A Sappy Anniversary Post

by lauren atkinson


Five years ago, I committed myself to having the time of my life, for my whole life, with the best human that I have ever met. At least, that is my interpretation of our marriage vows. Little did I know, life doesn't always need to be a goddamned adventure to be absolutely wonderful. The below post is not meant to be an advice column, but more a brag on what I've learned in doing life alongside and sometimes with my husband.

Marriage is both practical and romantic. Some relationships consider only one part of that.

Marriage life for us is equal parts romance, fun, and practical. Just as you can be romantic with someone and have there be nothing practical about it or be married for practical reasons but feel no romance.. I'm lucky that I can have the romantic feelings of truly loving and caring deeply for someone but also having a practical partnership.

There have been times in our marriage that we've been lucky enough to not worry about material needs (money, food, housing) because we both have secure jobs. Then there have been really hard times where one of us is working and the other is not -- although those times weren't met with poverty, they were still tighter than we are used to. One thing I know about both of us, is that if one of us were alone and unemployed, we'd hustle to make sure we are ok. That's why when we are together and one of us is not making income -- it doesn't feel pressured. We can take care of ourselves financially, each of us, independently. 

But it's practical to have shared finances, in case something scary happens. It's also practical having two people's names owning something. 

Marriage is not about one person being the "better-half" You should both be whole people prior to getting married. The other person isn't there to "fix" you.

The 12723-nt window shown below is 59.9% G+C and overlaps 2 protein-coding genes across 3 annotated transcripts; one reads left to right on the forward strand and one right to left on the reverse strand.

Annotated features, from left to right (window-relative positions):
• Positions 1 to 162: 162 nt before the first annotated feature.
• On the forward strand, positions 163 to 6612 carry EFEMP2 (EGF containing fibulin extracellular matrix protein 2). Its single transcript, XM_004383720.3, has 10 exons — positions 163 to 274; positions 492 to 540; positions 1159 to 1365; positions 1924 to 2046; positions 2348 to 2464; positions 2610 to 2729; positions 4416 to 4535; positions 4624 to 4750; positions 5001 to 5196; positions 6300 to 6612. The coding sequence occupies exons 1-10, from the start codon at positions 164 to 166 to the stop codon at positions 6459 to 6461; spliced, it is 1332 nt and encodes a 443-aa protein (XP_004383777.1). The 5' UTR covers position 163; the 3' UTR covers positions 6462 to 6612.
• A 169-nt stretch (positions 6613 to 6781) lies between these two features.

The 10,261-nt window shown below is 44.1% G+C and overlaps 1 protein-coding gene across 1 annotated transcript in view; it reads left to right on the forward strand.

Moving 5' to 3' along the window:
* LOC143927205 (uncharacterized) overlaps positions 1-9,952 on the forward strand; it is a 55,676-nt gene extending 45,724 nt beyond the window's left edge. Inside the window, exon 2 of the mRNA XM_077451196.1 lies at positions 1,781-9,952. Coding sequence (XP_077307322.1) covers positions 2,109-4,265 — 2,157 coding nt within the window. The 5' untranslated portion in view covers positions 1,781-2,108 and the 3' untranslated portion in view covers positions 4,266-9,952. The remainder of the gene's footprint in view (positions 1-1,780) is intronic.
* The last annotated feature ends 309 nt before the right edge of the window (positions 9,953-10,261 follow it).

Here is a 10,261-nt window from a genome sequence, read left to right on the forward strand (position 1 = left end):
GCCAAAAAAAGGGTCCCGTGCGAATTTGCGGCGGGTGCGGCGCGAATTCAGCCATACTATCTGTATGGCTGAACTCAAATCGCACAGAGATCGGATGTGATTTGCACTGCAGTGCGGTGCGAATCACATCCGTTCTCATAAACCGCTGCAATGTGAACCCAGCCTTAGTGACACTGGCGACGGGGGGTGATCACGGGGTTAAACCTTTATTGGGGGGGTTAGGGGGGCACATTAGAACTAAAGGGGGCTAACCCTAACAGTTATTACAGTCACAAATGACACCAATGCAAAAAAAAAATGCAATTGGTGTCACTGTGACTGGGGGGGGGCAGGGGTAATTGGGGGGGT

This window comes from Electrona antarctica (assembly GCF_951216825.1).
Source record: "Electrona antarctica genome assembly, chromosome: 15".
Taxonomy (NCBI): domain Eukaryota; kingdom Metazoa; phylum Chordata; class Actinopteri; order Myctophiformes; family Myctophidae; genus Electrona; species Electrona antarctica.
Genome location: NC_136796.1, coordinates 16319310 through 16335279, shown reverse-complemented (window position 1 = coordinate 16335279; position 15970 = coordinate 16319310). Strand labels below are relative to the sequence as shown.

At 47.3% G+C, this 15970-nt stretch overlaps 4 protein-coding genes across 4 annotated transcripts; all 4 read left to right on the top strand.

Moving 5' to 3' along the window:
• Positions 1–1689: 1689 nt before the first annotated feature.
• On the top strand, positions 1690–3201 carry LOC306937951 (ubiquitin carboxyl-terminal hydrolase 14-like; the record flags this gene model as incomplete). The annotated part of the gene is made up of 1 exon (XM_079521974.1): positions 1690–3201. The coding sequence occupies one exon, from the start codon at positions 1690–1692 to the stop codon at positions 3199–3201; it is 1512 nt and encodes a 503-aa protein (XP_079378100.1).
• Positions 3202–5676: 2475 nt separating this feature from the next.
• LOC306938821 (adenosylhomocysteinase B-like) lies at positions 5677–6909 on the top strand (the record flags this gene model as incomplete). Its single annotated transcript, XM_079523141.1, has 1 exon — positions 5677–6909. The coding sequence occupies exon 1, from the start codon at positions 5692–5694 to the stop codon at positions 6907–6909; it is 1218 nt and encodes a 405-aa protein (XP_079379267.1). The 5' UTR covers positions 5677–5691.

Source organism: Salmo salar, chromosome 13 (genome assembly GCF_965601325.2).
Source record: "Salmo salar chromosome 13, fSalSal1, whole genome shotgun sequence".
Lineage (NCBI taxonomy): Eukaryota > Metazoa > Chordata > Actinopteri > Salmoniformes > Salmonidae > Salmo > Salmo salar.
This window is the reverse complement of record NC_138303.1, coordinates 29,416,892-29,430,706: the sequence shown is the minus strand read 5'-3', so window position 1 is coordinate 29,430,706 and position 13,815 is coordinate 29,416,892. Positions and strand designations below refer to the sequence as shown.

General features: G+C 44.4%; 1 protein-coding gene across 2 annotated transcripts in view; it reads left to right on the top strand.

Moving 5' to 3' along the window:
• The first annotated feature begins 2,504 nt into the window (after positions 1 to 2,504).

There is a common misconception that with a well-functioning marriage, it is required that one individual "fills gaps" or "completes missing pieces" of the other. That somehow, when you marry your partner, insecurities felt in your romantic past lives with other partners will somehow disappear. That your spouse "makes you feel beautiful" and that is incredibly important.

I'd like to propose something else. In a high-functioning marriage, individuals are strongly independent, can stand on their own but don't want to. They want to learn and continue to grow themselves in all skills, emotional maturities, all life experiences. There is nothing lacking in either person that the other needs to fill the gap to. There's no defined roles or assumptions. It's not someone's set responsibility to provide financially for the unit. Jesse doesn't need me, but he wants to do life alongside me. (I mean, I guess I can assume if we made it this long.)

Jesse and I make mistakes sometimes. (that should go without saying. EVERYONE makes mistakes.) But one thing I am quite proud of is that we've always been able to resolve any mishaps together, even if we could probably do it on our own. There have been plenty of times that I am confident given time and study, I can do something on my own. But if I work together with Jesse on whatever it is -- we accomplish the challenge faster together. Not due to me needing him, but we function well together. 

There's a quote that I heard in church sermons about marriage that would always make me angry. It's from the famous christian pastor James Dobson (Focus on the Family, etc.) "Don't marry the person you think you can live with; marry only the individual that you think you can't live without." On the surface, this sounds fairytale and romantic, but in reality you are assuming that either the individual you intend to marry is 1) a possession that you own or 2) you are a dysfunctional human that needs others to validate you. 

I understand that this probably wasn't the intent of Dr. Dobson, but I want to say:

Marry the person that you can do life with in full but also independently when necessary. That encourages you to grow as a person while you are growing together in experiences. Don't settle for someone that needs part of you and uses you as a crutch. Nor settle for someone that fills a part that you can't fill on your own. Learn to be a whole person on your own and look for someone that does the same. 

Or, marry as you think is best. I'm just saying that this marriage I am in: it's pretty great. And I think we've got something going on. Anyway, Happy Anniversary to the best.